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Would You Trust Martian Blockchain?

By Pavel Kravchenko, Founder at Distributed Lab, for The Fintech Times.

Satoshi Nakamoto laid the foundation of a financial revolution – he combined what’s barely combinable: security, transparency and independence. The Bitcoin accounting system is open to everyone, but no one can steal someone else’s funds or do anything against the rules, because the parameter of trust between users is completely eliminated. It’s all achieved by the magic of maths.

But what if even the most decentralised and far-reaching blockchain-based system, which is Bitcoin today, initially relied on trust relationships between people? To explain, let’s dream up an unconventional example.

Say there was an alien invasion. Not the invasion you just pictured to yourself, the one from the movies, quite the opposite – the aliens turn out to be cool folk and want nothing to do with enslaving people. They discover Bitcoin and get so excited at the idea of a digital, independent human-people currency, they copy its initial code, establish a superfast communication channel between Earth and their planet and fly away.

Alien scientists immediately catch on to the technology. They synchronise with the Earth’s network, create their own mining equipment and put it into production.

Little by little, they start proposing some rather intelligent network updates that significantly improve the capacity, security and privacy of Bitcoin. Initially, Earth’s scientists are able to understand the alien mathematics and prove its trustability. However, each new update is hundreds, and then thousands of times more advanced than the previous one and, very quickly, even the most complex of Earth’s mathematics can no longer explain what’s behind the improvements. The moral of the story is…

out the underlying of changes in Bitcoin, all they can do is simply trust the aliens, which doesn’t sound like a good option. But if you expand this idea, you’ll come to a conclusion that regular people (not the developers who can, themselves, verify the correctness of Bitcoin upgrades) are in the same position as the most brainy scientists on Earth, who are unable to make sure that the network is secure, so the only thing they can do is TRUST.

It’s obvious that if the alien situation really happened, people would leave Bitcoin behind, because we do not trust aliens. However, we do trust each other, and this is specifically the reason why Bitcoin is alive and well.

People trust people is the basis of our ‘trustless’ relationships in Bitcoin.

Hierarchy of competency

If we look at the overall situation, we’ll see that regular people are at the very bottom of the hierarchy. Above them are IT specialists, who are competent enough to verify the quality of the product and grant it to end-users in the form of certain services. At the top, there are three groups of experts who participate in the development of integral components, which are necessary for Bitcoin operation: Usually, groups of these experts don’t even interact with each other, meaning that the trust factor exists even at the peak of the hierarchy. Each group of experts is usually only competent in their own field.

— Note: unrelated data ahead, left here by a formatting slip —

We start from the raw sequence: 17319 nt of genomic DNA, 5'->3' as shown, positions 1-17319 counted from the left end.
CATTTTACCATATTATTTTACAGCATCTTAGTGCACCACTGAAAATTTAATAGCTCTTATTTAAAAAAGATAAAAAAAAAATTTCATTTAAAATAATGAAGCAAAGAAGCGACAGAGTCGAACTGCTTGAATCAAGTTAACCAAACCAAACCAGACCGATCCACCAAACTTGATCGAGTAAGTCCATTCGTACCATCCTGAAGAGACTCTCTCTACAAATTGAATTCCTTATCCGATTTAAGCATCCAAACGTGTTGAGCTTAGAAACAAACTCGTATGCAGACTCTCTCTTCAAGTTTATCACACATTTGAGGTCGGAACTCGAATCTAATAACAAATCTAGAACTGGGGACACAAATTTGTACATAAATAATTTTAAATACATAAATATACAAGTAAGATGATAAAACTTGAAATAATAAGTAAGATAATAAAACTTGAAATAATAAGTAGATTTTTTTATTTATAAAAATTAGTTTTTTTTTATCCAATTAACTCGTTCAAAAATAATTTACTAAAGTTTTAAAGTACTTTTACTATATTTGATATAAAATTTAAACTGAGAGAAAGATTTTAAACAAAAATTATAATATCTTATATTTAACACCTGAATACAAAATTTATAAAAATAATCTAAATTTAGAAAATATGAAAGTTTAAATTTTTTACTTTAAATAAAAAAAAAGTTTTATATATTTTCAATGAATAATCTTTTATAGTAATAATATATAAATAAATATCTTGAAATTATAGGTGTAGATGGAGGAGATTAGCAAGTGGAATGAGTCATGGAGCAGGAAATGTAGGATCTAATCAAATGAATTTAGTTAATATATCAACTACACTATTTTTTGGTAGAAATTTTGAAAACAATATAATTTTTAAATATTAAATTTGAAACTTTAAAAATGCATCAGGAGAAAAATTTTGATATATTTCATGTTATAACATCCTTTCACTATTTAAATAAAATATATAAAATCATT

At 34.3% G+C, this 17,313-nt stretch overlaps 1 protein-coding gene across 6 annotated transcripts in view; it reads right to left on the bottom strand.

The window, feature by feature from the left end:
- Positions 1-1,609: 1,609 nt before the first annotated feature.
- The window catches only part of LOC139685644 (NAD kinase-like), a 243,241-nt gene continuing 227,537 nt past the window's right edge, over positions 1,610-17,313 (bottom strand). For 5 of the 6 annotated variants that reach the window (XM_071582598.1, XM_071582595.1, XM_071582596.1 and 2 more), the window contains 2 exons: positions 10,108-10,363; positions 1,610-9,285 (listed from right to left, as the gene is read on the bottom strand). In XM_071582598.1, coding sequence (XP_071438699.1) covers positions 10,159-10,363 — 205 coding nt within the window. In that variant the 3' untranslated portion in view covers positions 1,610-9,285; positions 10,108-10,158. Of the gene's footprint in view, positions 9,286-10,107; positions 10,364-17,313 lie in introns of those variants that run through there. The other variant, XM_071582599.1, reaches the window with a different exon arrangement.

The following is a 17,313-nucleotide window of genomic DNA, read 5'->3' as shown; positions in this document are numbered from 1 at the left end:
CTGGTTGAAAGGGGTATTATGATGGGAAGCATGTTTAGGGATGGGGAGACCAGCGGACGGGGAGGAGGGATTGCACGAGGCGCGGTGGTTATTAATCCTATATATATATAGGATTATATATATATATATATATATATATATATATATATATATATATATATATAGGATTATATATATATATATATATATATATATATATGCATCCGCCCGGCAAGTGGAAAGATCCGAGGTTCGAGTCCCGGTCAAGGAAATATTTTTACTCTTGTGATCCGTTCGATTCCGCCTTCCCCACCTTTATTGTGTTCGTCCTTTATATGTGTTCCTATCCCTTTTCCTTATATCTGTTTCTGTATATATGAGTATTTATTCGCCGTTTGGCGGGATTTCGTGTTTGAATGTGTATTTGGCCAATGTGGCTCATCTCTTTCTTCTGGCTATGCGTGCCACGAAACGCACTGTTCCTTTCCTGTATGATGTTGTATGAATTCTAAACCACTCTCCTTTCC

As for the end users, they have to entirely trust the opinion of experts, or friends of experts, or friends of friends of experts… So, in order to join the trustless environment where confidence is guaranteed by mathematics, you should first trust those who’ve built this mathematics and all the companion software and hardware that lets you interact with it.

We trust Bitcoin for the same reason we know the Earth is round 

We believe that the Earth is round because of one objective argument: It’s a well-known fact, proven by many science experts. In reality, these are people we don’t even know. So, if you cast this argument away, there’s practically no way you can prove that the Earth is not flat.

This leads to the idea that even evidencebased science requires trust, while the provability can only be reached by means of scientific consensus. Obviously, this process excludes regular people. So, however standardised the process of research practice is, there’s always the matter of trust beyond it.

You wouldn’t believe an alien who flew over to Earth and said that it revolves around the Sun because, from your point of view, the Sun is revolving around the Earth. Still, we trust our scientists who claim that this is the case.

Imagine you suggested your mother kept all of her savings in Bitcoin and she agreed. Who do you think she trusts: Satoshi Nakamoto, Bitcoin core developers or you? The answer is obvious.

So, it is more proper to consider Bitcoin from the perspective of a social consensus, the result of which is backed up by mathematics. The consensus can only be reached among people who trust and understand each other.

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